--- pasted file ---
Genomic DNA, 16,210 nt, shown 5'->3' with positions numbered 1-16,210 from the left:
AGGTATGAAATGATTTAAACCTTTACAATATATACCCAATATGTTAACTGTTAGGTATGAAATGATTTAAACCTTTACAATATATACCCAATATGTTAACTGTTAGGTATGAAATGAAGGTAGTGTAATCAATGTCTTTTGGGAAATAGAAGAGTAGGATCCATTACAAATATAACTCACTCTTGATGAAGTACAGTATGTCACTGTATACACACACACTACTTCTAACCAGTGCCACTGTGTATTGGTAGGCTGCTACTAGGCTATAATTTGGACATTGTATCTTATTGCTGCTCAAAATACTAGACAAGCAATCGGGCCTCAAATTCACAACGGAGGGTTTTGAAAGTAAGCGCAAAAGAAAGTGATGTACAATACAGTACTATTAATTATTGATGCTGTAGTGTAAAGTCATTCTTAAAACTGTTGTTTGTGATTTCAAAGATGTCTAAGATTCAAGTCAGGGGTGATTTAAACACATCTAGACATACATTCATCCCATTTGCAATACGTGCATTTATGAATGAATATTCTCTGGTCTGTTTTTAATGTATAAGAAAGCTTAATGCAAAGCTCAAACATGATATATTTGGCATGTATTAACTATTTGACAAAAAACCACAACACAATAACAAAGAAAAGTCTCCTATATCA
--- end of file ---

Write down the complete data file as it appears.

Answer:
Genomic DNA, 16,210 nt, shown 5'->3' with positions numbered 1-16,210 from the left:
AGGTATGAAATGATTTAAACCTTTACAATATATACCCAATATGTTAACTGTTAGGTATGAAATGATTTAAACCTTTACAATATATACCCAATATGTTAACTGTTAGGTATGAAATGAAGGTAGTGTAATCAATGTCTTTTGGGAAATAGAAGAGTAGGATCCATTACAAATATAACTCACTCTTGATGAAGTACAGTATGTCACTGTATACACACACACTACTTCTAACCAGTGCCACTGTGTATTGGTAGGCTGCTACTAGGCTATAATTTGGACATTGTATCTTATTGCTGCTCAAAATACTAGACAAGCAATCGGGCCTCAAATTCACAACGGAGGGTTTTGAAAGTAAGCGCAAAAGAAAGTGATGTACAATACAGTACTATTAATTATTGATGCTGTAGTGTAAAGTCATTCTTAAAACTGTTGTTTGTGATTTCAAAGATGTCTAAGATTCAAGTCAGGGGTGATTTAAACACATCTAGACATACATTCATCCCATTTGCAATACGTGCATTTATGAATGAATATTCTCTGGTCTGTTTTTAATGTATAAGAAAGCTTAATGCAAAGCTCAAACATGATATATTTGGCATGTATTAACTATTTGACAAAAAACCACAACACAATAACAAAGAAAAGTCTCCTATATCA